Monday, March 16, 2020


Drawing and Color Work: Philippe Aymond | Script: Jean Van Hamme

Revelations abound in the third LADY S book, which I find to be the strongest one so far. In this volume, our heroine, Suzan, is on vacation with her father at their villa in France -- but their trip is not a peaceful one. It seems the CIA has learned of the mysterious Lady S., and believes she is connected with an unofficial European intelligence agency called CATRIG -- the Center for Anti-Terrorism Research and Intelligence Gathering. CATRIG's very existence infuriates the CIA, who, as the "world's peacekeepers", can't abide a rogue organization running around and fighting terror on its own. So the CIA stages an international incident: they send operatives posing as members of a Middle Eastern terror organization to raid the villa and kidnap Ambassador Fitzroy, leaving his daughter, Suzan behind. The intention is that Suzan will then run straight to CATRIG for help, and the CIA will draw the rogue organization out of the shadows.

But what follows instead is a comedy of errors. Unknown to the CIA, Suzan has no way of contacting CATRIG (and probably wouldn't want to do it in the first place since the past few times she's worked for them it was under duress). However, CATRIG finds her when her handler, Orion, shows up at the police station after she's finished giving her statement about the kidnapping. Orion, identifying himself as a French government official, takes Suzan "into custody". But Suzan's movements are being observed by Ralph Ellington, the CIA operative who she previously befriended in book one (and who took the fall for her theft of a file from the Turkish ambassador's safe in that volume). Ralph believes Orion actually is with the government, and knocks him over in a fender bender, taking him out of action.

In the meantime, the French police find fingerprints in the Fitzroy villa which match those of a burgler known only as "The Cat", who operated in Europe ten years earlier. This was, of course, Suzan in her younger days, following the deaths of her parents. So Suzan goes on the lam from both the CIA and the French authorities, aided along the way by various CATRIG operatives and good samaritans, until she eventually reached CATRIG headquarters at a nursing home in the French countryside.

It's here that Suzan meets the Centaur, CATRIG's founder and leader, and it's also here that Suzan learns CATRIG is made up entirely of retired European intelligence operatives and volunteers. Though the organization operates with approval from the governments of Europe and draws some funds from a secret E.U. account, all the money goes toward operating expenses and equipment, and none of the agents are paid for their services. The Centaur asks Suzan to become an official agent of CATRIG, but she rebuffs him; she only cares about her kidnapped father. But while she's been on the run, the CIA operatives chasing her have gotten themselves arrested, and the CIA has pulled the plug on the mission. Meanwhile, CATRIG has put a halt to the "Cat" investigation by stealing the French authorities' files on the subject. So Ambassador Fitzroy is released and Suzan returns to him, after a brief meeting with Orion in which he encourages her to join CATRIG.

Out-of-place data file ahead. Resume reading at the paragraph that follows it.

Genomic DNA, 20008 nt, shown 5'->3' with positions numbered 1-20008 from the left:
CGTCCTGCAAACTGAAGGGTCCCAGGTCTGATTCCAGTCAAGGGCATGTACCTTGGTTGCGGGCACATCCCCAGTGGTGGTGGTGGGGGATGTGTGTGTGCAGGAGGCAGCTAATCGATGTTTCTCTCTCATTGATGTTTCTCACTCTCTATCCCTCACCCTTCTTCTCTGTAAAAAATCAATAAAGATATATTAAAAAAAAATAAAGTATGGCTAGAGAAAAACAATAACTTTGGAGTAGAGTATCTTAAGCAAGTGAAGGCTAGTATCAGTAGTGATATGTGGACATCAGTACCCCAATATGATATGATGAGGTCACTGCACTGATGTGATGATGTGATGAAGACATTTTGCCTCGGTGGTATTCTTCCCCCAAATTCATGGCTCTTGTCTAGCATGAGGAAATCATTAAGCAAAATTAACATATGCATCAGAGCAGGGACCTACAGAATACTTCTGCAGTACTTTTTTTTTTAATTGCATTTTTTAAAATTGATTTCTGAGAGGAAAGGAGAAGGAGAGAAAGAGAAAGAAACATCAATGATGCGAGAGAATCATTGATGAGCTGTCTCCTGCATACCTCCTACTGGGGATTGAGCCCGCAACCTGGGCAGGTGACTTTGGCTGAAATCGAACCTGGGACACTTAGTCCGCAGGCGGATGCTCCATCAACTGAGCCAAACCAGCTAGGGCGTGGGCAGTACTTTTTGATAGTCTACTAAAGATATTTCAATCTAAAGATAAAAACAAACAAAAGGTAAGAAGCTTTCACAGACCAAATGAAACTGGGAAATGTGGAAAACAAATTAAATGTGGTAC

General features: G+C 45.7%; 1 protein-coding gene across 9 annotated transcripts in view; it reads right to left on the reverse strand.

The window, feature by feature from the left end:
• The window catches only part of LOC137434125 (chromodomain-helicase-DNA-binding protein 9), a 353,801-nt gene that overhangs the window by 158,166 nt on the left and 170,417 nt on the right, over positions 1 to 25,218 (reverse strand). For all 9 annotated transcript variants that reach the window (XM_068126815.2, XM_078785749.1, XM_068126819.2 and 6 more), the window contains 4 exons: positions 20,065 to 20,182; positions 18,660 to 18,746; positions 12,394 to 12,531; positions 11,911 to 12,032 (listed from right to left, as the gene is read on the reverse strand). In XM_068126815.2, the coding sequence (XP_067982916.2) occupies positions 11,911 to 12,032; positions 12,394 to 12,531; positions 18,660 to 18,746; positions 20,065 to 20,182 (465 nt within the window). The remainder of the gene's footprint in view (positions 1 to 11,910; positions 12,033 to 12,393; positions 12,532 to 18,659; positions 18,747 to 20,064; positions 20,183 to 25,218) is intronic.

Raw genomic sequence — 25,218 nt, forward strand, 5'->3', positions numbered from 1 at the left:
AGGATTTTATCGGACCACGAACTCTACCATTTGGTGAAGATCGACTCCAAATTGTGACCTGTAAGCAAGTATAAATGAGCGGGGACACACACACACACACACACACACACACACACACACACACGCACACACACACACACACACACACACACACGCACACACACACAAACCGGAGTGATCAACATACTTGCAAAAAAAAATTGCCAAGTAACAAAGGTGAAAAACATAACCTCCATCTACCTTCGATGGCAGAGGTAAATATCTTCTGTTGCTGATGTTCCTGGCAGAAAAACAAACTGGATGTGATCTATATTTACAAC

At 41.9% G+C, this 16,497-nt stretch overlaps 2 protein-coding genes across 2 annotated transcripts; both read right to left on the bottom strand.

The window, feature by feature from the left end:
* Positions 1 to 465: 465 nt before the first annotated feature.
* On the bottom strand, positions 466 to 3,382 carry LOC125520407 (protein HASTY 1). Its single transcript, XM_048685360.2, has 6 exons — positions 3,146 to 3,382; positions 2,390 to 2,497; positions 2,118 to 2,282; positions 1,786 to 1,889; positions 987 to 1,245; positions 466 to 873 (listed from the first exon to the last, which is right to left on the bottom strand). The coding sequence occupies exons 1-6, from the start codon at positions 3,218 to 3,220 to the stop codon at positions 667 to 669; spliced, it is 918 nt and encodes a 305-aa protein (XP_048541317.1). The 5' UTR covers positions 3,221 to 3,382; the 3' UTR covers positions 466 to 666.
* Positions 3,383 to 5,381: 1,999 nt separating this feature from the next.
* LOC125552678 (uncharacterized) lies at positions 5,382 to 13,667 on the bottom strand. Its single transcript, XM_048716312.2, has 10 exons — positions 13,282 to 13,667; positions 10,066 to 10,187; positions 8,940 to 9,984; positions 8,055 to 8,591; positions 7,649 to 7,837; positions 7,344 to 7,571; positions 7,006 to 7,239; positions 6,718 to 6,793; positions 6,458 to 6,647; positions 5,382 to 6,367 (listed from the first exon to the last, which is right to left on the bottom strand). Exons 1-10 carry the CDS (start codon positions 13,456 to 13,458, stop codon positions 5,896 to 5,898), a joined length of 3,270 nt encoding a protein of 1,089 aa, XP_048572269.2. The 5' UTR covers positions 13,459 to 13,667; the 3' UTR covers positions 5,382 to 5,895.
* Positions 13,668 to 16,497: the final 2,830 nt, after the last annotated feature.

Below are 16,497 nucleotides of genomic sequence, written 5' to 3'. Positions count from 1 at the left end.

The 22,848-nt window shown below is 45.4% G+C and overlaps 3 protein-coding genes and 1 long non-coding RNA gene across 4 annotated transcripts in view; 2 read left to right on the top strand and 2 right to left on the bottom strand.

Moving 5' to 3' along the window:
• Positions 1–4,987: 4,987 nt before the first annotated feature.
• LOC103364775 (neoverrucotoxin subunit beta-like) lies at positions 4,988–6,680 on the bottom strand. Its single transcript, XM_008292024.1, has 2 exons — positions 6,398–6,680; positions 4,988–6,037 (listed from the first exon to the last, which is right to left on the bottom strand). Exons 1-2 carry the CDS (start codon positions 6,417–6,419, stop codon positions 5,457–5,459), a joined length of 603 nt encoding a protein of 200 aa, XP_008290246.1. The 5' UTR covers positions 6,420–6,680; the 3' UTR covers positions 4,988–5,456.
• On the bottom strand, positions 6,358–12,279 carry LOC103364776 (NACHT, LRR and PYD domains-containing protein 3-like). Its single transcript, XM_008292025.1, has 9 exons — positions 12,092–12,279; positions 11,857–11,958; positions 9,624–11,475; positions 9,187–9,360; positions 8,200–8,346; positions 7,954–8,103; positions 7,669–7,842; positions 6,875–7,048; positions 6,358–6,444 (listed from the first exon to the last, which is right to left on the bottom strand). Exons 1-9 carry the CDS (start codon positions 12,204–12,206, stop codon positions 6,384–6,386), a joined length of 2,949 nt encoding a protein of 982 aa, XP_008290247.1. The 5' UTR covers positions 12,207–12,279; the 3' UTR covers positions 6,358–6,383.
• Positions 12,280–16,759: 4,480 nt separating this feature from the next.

We then move along to book 4, which brings a massive shake-up to Suzan's world -- and I question whether it's too soon for something like this to happen, but we'll get to that shortly. The volume begins with Ambassador Fitzroy involved in a relationship with Donna Freeman, the first female president of the United States. But Freeman faces a challenge to her office from within her own party, in the form of the corrupt Senator Harry Glover. Glover has learned that Suzan may not be who she claims, and launches a plot to frame her as a mole, discrediting Fitzroy and the president by association. But events snowball from there, beyond the senator's expectations, as Suzan's full past comes out, and she finds herself on the run from the senator's hitman. Eventually the hitman is killed and Senator Glover brought to justice, but not without consequences: Suzan's American citizenship is revoked and she's deported to Europe, while Ambassador Fitzroy is forced to take an early retirement due to the scandal.

Yeah, on paper the plot sounds very similar to the story I just described from volume 2: our heroine's identity exposed, on the run from the authorities, etc. But it plays out totally differently, with the unexpected conclusion of Suzan's life being totally blown up. And as hinted above, I'm not sure that was the best choice. This is only book 4 in the series (a series which turned out to be somewhat open-ended, as twelve books were published in France between 2004 and 2016. An inordinate amount of time was spent in the first book setting up Suzan's status quo, and now it's been wiped out in very short order. Granted, these books were originally published at a pace of one per year over the course of four years, but even taking that into account, it's more the fact that the status quo is shaken up in such a short number of pages that feels questionable.

But of course, I must reserve judgment until I've seen where we go next. Volume 4 ends with Suzan arriving in Europe, greeted at the airport by Anton and Orion. With nowhere else to go at this point, I assume she'll join up with CATRIG for good (and for all I know, this was always the intention and everything with Ambassador Fitzroy was merely meant as setup rather than a permanent status quo).

There are two more LADY S. volumes available in English, and we'll take a look at both of them next week. But don't expect a clean finale or anything -- like I said above, there are actually a dozen of these volumes out there in total -- so only half have been translated.

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